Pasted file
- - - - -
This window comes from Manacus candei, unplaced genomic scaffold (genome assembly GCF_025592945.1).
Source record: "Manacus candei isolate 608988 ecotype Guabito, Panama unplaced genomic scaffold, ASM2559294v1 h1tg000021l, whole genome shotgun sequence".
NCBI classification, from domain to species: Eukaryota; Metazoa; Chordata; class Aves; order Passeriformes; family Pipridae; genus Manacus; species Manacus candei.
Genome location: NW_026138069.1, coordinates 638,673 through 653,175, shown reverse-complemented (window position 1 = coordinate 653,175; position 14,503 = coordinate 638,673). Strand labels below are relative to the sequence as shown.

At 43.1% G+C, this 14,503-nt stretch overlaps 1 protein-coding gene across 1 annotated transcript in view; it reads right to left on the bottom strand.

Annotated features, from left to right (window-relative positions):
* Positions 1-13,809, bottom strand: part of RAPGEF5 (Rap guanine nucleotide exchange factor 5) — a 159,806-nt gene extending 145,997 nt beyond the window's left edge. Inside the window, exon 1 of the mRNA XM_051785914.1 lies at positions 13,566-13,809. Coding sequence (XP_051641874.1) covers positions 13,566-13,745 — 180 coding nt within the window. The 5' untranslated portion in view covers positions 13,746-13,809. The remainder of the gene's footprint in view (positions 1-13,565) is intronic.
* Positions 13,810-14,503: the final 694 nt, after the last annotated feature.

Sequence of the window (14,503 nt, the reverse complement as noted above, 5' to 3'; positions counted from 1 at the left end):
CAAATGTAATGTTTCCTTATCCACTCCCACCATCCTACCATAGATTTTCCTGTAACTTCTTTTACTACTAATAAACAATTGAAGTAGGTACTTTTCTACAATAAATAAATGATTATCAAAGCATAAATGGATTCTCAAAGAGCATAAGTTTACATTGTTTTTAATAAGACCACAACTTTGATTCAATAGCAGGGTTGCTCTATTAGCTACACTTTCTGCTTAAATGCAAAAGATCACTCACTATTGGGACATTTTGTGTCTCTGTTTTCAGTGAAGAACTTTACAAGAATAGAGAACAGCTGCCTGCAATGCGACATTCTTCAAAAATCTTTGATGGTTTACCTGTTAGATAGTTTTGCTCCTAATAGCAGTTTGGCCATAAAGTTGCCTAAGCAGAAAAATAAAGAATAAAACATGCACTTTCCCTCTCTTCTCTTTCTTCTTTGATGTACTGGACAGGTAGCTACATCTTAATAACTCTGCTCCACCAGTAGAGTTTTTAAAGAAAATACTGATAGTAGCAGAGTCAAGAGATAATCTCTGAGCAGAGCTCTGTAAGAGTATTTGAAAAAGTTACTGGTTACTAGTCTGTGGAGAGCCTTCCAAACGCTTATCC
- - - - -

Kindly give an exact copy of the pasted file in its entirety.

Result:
This window comes from Manacus candei, unplaced genomic scaffold (genome assembly GCF_025592945.1).
Source record: "Manacus candei isolate 608988 ecotype Guabito, Panama unplaced genomic scaffold, ASM2559294v1 h1tg000021l, whole genome shotgun sequence".
NCBI classification, from domain to species: Eukaryota; Metazoa; Chordata; class Aves; order Passeriformes; family Pipridae; genus Manacus; species Manacus candei.
Genome location: NW_026138069.1, coordinates 638,673 through 653,175, shown reverse-complemented (window position 1 = coordinate 653,175; position 14,503 = coordinate 638,673). Strand labels below are relative to the sequence as shown.

At 43.1% G+C, this 14,503-nt stretch overlaps 1 protein-coding gene across 1 annotated transcript in view; it reads right to left on the bottom strand.

Annotated features, from left to right (window-relative positions):
* Positions 1-13,809, bottom strand: part of RAPGEF5 (Rap guanine nucleotide exchange factor 5) — a 159,806-nt gene extending 145,997 nt beyond the window's left edge. Inside the window, exon 1 of the mRNA XM_051785914.1 lies at positions 13,566-13,809. Coding sequence (XP_051641874.1) covers positions 13,566-13,745 — 180 coding nt within the window. The 5' untranslated portion in view covers positions 13,746-13,809. The remainder of the gene's footprint in view (positions 1-13,565) is intronic.
* Positions 13,810-14,503: the final 694 nt, after the last annotated feature.

Sequence of the window (14,503 nt, the reverse complement as noted above, 5' to 3'; positions counted from 1 at the left end):
CAAATGTAATGTTTCCTTATCCACTCCCACCATCCTACCATAGATTTTCCTGTAACTTCTTTTACTACTAATAAACAATTGAAGTAGGTACTTTTCTACAATAAATAAATGATTATCAAAGCATAAATGGATTCTCAAAGAGCATAAGTTTACATTGTTTTTAATAAGACCACAACTTTGATTCAATAGCAGGGTTGCTCTATTAGCTACACTTTCTGCTTAAATGCAAAAGATCACTCACTATTGGGACATTTTGTGTCTCTGTTTTCAGTGAAGAACTTTACAAGAATAGAGAACAGCTGCCTGCAATGCGACATTCTTCAAAAATCTTTGATGGTTTACCTGTTAGATAGTTTTGCTCCTAATAGCAGTTTGGCCATAAAGTTGCCTAAGCAGAAAAATAAAGAATAAAACATGCACTTTCCCTCTCTTCTCTTTCTTCTTTGATGTACTGGACAGGTAGCTACATCTTAATAACTCTGCTCCACCAGTAGAGTTTTTAAAGAAAATACTGATAGTAGCAGAGTCAAGAGATAATCTCTGAGCAGAGCTCTGTAAGAGTATTTGAAAAAGTTACTGGTTACTAGTCTGTGGAGAGCCTTCCAAACGCTTATCC